Dr. Matsypura was my former doctoral student at the Isenberg School and received his PhD in 2006, with a concentration in Management Science. He is now a tenured Senior Lecturer (equivalent to a tenured Associate Professor) and has been recognized for his exceptional teaching with awards.  He is also a Center Associate at the Supernetwork Center at the Isenberg School. Below is the notice for the talk that he delivered yesterday which was outstanding!
Dr. Matsypura spoke on his latest research on a topic of great relevance -- that of wildfire fuel management. The talk was based on an article with the same title, which is literally, "hot off the press" and published in the European Journal of Operational Research, volume 264(2), 2018, pp. 774-796.  The article was co-authored by Professor Oleg A. Prokopyev of the University of Pittsburgh, and an undergraduate student of Matsypura's: Aizat Zahar, who is from Malaysia and has since graduated.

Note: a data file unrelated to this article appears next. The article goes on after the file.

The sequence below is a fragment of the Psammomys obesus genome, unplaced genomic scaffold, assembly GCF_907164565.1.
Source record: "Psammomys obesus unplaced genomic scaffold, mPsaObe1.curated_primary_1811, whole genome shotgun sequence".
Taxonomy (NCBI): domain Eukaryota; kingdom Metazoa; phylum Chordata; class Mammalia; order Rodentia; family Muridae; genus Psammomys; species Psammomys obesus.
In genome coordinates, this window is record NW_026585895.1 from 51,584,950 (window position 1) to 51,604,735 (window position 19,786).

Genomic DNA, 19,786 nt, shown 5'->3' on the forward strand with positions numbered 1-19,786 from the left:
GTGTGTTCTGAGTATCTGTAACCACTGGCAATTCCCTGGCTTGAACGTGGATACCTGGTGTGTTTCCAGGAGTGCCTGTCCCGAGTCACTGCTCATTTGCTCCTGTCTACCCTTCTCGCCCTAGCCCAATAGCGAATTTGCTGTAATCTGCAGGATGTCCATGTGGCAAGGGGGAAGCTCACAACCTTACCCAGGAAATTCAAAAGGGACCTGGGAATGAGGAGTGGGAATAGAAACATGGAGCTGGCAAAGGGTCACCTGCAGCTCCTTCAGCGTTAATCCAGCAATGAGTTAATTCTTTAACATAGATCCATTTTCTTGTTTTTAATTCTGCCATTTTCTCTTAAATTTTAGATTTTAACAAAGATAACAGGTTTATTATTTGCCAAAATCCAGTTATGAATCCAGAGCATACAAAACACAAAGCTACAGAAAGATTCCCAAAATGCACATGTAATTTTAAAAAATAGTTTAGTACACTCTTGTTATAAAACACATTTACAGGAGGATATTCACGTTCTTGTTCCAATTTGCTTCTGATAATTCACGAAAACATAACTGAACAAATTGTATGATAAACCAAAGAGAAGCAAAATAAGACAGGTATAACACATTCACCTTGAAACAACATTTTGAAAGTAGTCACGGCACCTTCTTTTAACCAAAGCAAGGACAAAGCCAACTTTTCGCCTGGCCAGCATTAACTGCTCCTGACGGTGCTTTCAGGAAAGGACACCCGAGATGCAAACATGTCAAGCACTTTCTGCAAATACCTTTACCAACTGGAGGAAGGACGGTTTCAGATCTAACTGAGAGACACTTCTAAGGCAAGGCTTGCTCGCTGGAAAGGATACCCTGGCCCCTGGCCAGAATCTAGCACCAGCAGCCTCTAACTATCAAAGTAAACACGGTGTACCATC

Dr. Matsypura had the audience at the edges of their seats as he spoke about the number of wildfires in the past year in the US, and in Canada (over 50,000 each with millions of hectares burned) and how the model he constructed with Prokopyev and Zahar can assist in prescribed burning, while taking into consideration not only the biology of the fuel provided by the vegetation in the region, but also zones, and how often the prescribed burning takes place. He described in a very eloquent and commanding way the nonlinear equations underlying the model and how they can be linearized; how  graphs can be used to represent zones in a region, and the role that network interdiction plays. I absolutely loved the way in which he presented different objective functions that the authors had explored and how this impacted the solutions as well as the computational results. In addition, he described a heuristic that was very effective.